He who sings prays twice

Image Edward Morton

Up until this year, I never seriously thought about including singing in catechesis. I noticed in some of the resources we use that they recommended hymns or songs for the catechetical session, but I flipped past these suggestions. Organising a catechetical session is hard work enough without finding a musician, needless to mention the impossible , awkward task of actually getting people to sing. Let’s just say, British Catholics are not known for their singing.

In the back of my mind, though, I’ve always been aware of the power of singing, especially of praise. When we praise God, we forget for a moment our troubles and problems, and praise him because he is who he is. Regardless of what we ‘get’ from him. Praise takes us out of ourselves, and I’ve found, it’s one of the best things you can do when you’re saddened, discouraged or grumpy. Try it!

So, singing in catechesis this year kind of happened by accident. We’ve introduced it in Confirmation and in one of our First Communion classes, Come Follow Me. In Confirmation, one of our catechists this year just happens to be a great musician. We got the kids singing praise songs on the retreat, and this has continued into the programme each week. We begin with a song before the Liturgy of the Word, and we always have singing during the time of prayer at the end. It really adds a deeper dimension to the catechetical process… Music raises the heart to God and can therefore be a great instrument for conversion (which is the goal of catechesis!)

In the Come Follow Me sessions, you are instructed to sing with the children as you go into the ‘Holy Place of Meeting’, as you prepare your hearts to listen to the Word of God, and during the prayer time at the end. So I really had no choice. I had to sing! I am a very average singer, so this is not exactly my comfort-zone. But actually it has worked well, and I’ve discovered that when they’re a bit hyper, singing is a great way of calming kids down. It really does help them to pray. They love singing, and they love to learn new songs.

So, if you haven’t yet introduced singing into your catechesis… I encourage you to try!

As for adult catechesis – I haven’t branched out there just yet… This could be incredibly, as our young people say, ‘awkward turtle…’ Would love to hear from anyone who has incorporated this into RCIA or any other adult catechesis.

About transformedinchrist

I live in Southsea and work for the Diocese of Portsmouth. My first love is for catechesis and evangelisation: until January 2013, I worked for a busy, thriving parish in south London coordinating the catechesis - sacramental programmes and adult formation. In November 2013, I completed my MA in catechetics at Maryvale Institute, Birmingham. View all posts by transformedinchrist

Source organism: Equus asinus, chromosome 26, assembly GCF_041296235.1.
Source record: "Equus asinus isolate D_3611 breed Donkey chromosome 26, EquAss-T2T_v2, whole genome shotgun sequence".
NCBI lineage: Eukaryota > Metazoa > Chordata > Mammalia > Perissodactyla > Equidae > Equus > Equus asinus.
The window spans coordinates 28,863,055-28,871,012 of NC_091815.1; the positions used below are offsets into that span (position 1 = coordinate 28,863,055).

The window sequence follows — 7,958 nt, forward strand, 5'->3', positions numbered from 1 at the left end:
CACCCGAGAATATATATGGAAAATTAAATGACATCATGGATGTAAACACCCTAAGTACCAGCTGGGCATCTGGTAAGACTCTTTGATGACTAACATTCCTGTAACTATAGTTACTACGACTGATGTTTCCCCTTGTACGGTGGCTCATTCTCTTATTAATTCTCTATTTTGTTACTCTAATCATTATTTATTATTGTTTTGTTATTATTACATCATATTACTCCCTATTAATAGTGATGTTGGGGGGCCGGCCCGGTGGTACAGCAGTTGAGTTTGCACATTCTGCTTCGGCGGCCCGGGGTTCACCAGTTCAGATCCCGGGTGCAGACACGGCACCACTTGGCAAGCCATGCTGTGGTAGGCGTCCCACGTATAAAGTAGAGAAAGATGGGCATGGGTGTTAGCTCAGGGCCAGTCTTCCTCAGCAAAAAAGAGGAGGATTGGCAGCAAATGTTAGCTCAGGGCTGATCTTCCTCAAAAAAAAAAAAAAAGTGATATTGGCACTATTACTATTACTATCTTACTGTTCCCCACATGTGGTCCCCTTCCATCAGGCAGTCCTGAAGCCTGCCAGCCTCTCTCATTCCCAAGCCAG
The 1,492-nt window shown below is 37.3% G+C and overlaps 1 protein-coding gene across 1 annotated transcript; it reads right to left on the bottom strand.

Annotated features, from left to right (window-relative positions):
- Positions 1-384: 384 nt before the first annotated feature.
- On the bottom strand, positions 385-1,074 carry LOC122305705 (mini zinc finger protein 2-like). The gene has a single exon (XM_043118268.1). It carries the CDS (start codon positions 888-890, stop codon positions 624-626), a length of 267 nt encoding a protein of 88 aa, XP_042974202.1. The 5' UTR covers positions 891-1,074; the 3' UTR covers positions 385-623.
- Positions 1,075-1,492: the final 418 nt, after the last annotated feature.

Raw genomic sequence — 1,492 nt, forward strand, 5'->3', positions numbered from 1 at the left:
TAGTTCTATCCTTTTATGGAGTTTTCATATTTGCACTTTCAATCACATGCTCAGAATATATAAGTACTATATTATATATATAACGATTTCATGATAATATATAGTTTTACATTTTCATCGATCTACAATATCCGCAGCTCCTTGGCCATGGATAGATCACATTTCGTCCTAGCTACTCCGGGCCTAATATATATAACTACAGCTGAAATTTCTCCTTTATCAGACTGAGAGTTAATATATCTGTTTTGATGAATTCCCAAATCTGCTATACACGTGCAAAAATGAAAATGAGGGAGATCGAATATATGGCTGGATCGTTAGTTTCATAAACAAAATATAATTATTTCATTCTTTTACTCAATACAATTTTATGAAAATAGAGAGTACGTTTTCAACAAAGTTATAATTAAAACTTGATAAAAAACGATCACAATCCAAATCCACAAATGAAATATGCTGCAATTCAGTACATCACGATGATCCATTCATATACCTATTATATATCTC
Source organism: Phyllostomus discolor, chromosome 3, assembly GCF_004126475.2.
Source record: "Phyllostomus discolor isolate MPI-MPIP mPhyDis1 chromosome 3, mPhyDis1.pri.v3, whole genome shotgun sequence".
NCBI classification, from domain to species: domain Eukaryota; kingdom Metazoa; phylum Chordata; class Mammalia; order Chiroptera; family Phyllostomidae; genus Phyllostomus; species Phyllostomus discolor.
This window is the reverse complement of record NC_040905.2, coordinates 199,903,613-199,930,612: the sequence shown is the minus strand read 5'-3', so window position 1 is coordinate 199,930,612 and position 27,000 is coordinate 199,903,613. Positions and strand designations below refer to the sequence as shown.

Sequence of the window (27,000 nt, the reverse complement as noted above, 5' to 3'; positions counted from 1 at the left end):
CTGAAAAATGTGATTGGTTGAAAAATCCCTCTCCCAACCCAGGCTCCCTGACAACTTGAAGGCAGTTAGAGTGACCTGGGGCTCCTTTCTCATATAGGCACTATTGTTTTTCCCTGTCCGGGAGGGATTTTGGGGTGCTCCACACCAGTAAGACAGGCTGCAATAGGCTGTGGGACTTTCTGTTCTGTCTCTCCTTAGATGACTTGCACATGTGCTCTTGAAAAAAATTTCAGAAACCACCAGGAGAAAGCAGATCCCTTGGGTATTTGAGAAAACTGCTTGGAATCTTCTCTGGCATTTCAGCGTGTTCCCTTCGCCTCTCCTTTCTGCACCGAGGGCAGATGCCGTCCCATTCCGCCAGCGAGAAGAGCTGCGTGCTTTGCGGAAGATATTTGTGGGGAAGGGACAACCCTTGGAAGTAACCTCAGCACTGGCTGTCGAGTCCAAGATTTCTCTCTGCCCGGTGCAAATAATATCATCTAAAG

7 responses to “He who sings prays twice

  • Lesley

    We use a time of prayer ans worship in CAFE adult formation sessions, and CAFe even do a worship cd for Such use. It is well received and helps set the tone of the evening and people do join in!!

  • Lisa

    I’ve always thought that in general Brits were ever-ready to sing. Pubs, rock concerts, soccer matches all seemed to be full of spontaneous group singing. Not so in real life or just not so in Catholic parishes?

    • transformedinchrist

      Yeah you’re right! But if you go into most Catholic churches, you’ll find the quality of singing pretty poor. I am sure there are many historical, social reasons behind this…perhaps being persecuted for so long? I don’t know. A lot of our church culture comes from Ireland, where singing in churches is pretty poor too.

      • Paul Rodden

        But have you ever been in an Irish pub when the instruments come out and the lusty singing begins? It’s at the top of their voices, in four part harmony, and they (the MEN) sound like professionals.

        At family wakes in our family it’s the same. They break into song at the wake around the coffin and in the kitchen and it sounds amazing. The craic is fierce – except at Mass – where they mumble and stare at the floor instead.

  • Jonathan F. Sullivan

    Singing is integral to Catholic prayer, especially liturgical prayer. I often start adult sessions with a short Service of the Word — beginning with a song or hymn! It’s a great way to get people involved right from the start. (The tricky part is picking a song that people can sing without accompaniment!)

    • transformedinchrist

      That sounds great! I think we would really struggle… Whenever we have adoration during a parents’ session and include a very simple refrain at the exposition, very few people will sing. But I agree it is so important! Thanks for your comment 🙂

  • Clare Vardon

    I’ve just been doing a 6 week session in my parish on Sacrosanctum Concilium. We ended each session with compline, including a couple of verses of a familiar hymn, and people did join in (and sang the Salve Regina at the end). You need to have a few people willing to join in – perhaps in different parts of the church/room to encourage others. Maybe try a familiar hymn. Good luck!

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